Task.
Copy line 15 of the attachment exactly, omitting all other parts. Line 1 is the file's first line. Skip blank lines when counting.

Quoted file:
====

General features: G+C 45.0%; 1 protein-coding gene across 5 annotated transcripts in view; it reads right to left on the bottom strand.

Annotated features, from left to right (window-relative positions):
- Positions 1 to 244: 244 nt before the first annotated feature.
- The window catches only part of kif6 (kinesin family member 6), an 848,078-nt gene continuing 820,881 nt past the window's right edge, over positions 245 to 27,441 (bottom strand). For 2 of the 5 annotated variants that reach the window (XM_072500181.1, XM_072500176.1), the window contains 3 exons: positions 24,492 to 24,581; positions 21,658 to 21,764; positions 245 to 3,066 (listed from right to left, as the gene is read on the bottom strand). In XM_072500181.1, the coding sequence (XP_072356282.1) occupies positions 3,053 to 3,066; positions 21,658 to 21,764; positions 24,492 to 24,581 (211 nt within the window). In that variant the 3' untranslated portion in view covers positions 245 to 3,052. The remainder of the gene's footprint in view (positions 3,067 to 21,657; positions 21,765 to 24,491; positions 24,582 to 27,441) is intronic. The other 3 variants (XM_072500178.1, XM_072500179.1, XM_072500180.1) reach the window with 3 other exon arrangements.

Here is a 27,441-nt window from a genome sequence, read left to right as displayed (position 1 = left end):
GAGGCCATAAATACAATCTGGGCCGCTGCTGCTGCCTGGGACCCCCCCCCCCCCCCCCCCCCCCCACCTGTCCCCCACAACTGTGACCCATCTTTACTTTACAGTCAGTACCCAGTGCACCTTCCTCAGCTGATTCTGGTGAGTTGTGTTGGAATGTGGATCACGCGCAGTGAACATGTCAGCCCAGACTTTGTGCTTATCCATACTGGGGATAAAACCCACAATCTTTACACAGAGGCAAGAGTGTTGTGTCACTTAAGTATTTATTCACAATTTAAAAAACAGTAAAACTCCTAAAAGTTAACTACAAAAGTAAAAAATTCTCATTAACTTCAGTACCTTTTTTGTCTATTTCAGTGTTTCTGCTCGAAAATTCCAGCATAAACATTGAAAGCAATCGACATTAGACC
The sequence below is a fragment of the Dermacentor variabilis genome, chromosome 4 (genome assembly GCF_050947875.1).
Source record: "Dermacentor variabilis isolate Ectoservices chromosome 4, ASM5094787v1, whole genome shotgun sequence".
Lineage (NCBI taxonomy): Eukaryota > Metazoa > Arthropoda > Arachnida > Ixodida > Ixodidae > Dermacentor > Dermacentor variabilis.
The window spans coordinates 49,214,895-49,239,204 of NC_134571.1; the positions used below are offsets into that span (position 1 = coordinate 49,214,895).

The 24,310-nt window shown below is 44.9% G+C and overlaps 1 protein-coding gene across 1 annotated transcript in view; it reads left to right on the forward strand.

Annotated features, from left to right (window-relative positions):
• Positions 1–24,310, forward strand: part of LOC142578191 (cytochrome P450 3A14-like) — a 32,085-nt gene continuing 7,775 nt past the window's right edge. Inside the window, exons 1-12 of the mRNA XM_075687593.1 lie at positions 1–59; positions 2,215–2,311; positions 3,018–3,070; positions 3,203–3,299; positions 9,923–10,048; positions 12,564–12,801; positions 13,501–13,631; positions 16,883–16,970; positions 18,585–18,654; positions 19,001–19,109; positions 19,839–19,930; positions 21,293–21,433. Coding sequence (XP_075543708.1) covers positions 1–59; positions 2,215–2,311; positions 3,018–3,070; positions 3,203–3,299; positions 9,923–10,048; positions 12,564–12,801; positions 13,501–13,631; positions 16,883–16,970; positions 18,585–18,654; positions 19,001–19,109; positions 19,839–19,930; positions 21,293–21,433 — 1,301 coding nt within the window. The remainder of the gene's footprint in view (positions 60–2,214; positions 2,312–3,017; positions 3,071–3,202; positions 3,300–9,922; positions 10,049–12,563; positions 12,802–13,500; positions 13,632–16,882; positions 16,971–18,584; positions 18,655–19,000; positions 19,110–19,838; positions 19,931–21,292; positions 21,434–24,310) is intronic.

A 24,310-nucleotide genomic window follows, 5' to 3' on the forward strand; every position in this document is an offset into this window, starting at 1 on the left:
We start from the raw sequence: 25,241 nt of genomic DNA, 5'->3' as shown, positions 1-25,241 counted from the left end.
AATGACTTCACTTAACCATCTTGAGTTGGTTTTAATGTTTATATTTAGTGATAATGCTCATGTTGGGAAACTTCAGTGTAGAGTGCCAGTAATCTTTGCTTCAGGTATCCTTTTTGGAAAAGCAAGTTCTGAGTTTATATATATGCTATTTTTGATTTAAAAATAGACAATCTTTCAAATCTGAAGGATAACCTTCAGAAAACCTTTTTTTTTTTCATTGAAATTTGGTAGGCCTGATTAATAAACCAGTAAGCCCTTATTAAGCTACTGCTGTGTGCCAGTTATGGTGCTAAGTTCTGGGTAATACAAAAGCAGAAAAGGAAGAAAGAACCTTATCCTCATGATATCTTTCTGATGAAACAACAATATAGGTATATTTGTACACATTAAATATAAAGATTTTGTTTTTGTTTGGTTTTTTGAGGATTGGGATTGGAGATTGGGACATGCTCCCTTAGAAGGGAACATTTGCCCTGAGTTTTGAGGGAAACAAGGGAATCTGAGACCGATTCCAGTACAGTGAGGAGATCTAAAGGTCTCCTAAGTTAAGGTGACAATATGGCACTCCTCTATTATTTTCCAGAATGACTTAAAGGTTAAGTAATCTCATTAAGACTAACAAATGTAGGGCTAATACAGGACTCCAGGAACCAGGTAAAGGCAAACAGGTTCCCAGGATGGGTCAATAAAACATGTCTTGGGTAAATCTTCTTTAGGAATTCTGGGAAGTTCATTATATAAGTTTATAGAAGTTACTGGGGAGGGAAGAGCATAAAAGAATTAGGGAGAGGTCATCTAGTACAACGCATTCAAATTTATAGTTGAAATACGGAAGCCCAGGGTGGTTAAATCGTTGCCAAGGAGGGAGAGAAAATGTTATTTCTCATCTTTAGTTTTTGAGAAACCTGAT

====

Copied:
We start from the raw sequence: 25,241 nt of genomic DNA, 5'->3' as shown, positions 1-25,241 counted from the left end.